Metascore
58

Mixed or average reviews - based on 18 Critics

Critic score distribution:
  1. Positive: 10 out of 18
  2. Negative: 1 out of 18
  1. If you're at all curious about what it feels like to be inside a race car going 200 miles per hour at Daytona International Speedway, I don't think there's a better, quicker or safer way to find out than Simon Wincer's documentary.
  2. Reviewed by: Mike Clark
    88
    In just three months, Wincer has gone from one of the worst IMAX movies ever (The Young Black Stallion) to one of the best. This time, and in all ways, he has more horsepower.
  3. The movie makes an excellent primer about the world of stock car racing for fans and nonfans alike. In 48 fast minutes, the Simon Wincer-directed film gives you a genuine sense of this particular sport, its rigorous demands and the fan base that supports it with such wildly enthusiastic devotion.
  4. A splendid example of pure cinema.
  5. Reviewed by: Peter Hartlaub
    75
    Doesn't quite overcome its shameless self-promotion, but the film will satisfy the Lynyrd Skynyrd set while providing a decent explanation to those who are baffled by the sport's popularity.
  6. 75
    It is at least an "experience" that has to be labeled exhilarating.
  7. Reviewed by: Sara Gebhardt
    70
    True to IMAX form, the high-tech graphics and sounds are great.
  8. This otherwise entertaining, aficionado-oriented production, with its circus-act technology that lets a viewer feel, briefly, like a member of the Petty racing dynasty, is as gaudily patched with corporate sponsorship as the sport itself.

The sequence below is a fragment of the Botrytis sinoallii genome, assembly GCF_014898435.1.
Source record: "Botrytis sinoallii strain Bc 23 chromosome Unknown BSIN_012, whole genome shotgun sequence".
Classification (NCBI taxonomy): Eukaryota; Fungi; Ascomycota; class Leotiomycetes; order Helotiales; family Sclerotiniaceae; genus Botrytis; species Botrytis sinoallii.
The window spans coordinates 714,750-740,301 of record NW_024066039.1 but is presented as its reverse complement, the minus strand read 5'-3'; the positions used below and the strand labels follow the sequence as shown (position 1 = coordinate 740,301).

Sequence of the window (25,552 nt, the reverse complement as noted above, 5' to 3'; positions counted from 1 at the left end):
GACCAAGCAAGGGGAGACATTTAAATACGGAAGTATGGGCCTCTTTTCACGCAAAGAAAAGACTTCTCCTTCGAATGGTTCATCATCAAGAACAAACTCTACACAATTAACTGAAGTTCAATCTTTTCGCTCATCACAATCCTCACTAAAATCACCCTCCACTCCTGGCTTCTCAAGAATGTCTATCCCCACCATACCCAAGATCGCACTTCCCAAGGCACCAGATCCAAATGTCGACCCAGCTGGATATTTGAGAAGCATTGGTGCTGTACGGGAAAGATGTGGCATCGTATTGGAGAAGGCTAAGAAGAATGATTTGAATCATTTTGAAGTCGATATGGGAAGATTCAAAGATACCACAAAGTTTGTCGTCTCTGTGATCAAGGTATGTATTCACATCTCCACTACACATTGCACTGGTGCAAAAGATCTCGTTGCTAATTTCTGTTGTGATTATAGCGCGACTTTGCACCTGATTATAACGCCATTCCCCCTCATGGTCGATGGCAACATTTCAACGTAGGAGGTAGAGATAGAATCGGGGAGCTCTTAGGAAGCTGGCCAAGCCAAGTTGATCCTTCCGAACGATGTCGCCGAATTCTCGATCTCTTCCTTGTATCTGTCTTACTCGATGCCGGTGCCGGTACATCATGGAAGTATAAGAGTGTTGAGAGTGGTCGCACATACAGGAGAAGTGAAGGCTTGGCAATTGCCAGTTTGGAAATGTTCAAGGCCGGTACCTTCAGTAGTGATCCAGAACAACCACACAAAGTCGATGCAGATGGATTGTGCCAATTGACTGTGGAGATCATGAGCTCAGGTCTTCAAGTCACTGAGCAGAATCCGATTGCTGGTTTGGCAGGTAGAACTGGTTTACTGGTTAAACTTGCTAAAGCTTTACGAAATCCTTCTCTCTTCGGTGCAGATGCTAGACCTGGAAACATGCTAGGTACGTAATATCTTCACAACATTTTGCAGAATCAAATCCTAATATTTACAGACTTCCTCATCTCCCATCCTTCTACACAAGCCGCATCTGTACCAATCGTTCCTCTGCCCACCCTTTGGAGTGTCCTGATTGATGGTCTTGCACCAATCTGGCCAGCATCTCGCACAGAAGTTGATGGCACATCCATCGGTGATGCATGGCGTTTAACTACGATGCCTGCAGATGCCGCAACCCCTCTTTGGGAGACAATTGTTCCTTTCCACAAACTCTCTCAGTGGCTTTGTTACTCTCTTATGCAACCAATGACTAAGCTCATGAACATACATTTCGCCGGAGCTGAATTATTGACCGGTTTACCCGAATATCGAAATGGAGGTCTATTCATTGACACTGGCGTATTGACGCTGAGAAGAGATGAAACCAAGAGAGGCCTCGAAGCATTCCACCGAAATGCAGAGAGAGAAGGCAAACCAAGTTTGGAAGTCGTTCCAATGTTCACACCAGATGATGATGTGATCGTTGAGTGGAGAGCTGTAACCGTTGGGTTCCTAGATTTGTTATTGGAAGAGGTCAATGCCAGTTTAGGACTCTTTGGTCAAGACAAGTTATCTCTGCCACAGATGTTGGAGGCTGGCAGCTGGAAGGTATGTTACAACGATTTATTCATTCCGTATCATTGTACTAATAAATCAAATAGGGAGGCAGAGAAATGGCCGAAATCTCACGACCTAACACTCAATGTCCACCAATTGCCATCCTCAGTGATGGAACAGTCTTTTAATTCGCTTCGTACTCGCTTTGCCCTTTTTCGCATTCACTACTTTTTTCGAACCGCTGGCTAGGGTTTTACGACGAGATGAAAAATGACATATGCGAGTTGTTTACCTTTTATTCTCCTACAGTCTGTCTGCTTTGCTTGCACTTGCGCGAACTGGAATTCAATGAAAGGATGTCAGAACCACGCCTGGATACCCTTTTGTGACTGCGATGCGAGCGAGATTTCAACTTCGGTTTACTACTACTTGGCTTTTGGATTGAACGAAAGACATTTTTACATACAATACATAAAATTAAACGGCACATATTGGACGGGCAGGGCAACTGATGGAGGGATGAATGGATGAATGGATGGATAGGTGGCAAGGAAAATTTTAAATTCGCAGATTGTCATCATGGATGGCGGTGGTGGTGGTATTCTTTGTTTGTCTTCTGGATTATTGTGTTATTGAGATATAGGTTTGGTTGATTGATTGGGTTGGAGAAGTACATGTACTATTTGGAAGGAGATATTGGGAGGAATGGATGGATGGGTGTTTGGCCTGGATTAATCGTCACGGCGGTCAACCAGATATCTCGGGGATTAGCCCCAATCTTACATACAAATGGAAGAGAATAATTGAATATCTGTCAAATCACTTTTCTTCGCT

9. Never as visually or viscerally thrilling as some might expect, but it still manages to be a fascinating study of a national phenomenon that has had very little impact in our part of the country.
  10. Reviewed by: David Hiltbrand
    63
    If the words "Gentlemen, start your engines" set your heart pounding, this is the Imax experience for you.
  11. 60
    Those seeking a serious sociological examination of the role of stock car racing in late capitalist America will probably want to search elsewhere, but audiences looking for a kick will find one -- almost literally -- in Mr. Wincer's work.
  12. Reviewed by: Ellen Fox
    50
    True fans (i.e., the people who are most likely to buy tickets) probably know a lot of this stuff already, and they might be disappointed by the lack of drama and the brevity of 3-D racing action.
  13. First a bit about the movie, which really isn't one -- more like a 48-minute press release promoting the glories of NASCAR.
  14. 50
    Makes you wish consumer automobiles were built to NASCAR safety standards.
  15. 50
    Disappointing that the film's modern-day race sequences -- which follow quick glimpses of computer-run car factories and pit-crew practice sessions -- fail to excite the senses.
  16. Reviewed by: Ed Halter
    50
    The film's flashy you-are-there qualities only underscore the bittersweet gulf between NASCAR's seemingly self-actualized, life-risking gladiators and their softly padded, toddler-toting, ticket-buying fans.
  17. Reviewed by: Dennis Harvey
    50
    Surprisingly, the large format and three-dimensional technology do little to heighten the excitement of the races. In the end, docu is less a film with real behind-the-scenes insight and more a serviceable, if routine, promo package for the (very) bigscreen.
  18. 25
    It's hard to imagine hardened New Yorkers actually paying to see this totally uncritical, gee-whiz celebration of stock car racing, its fans and its history, breathlessly narrated by Kiefer Sutherland and perfunctorily directed by Simon Wincer.

There are no user reviews yet.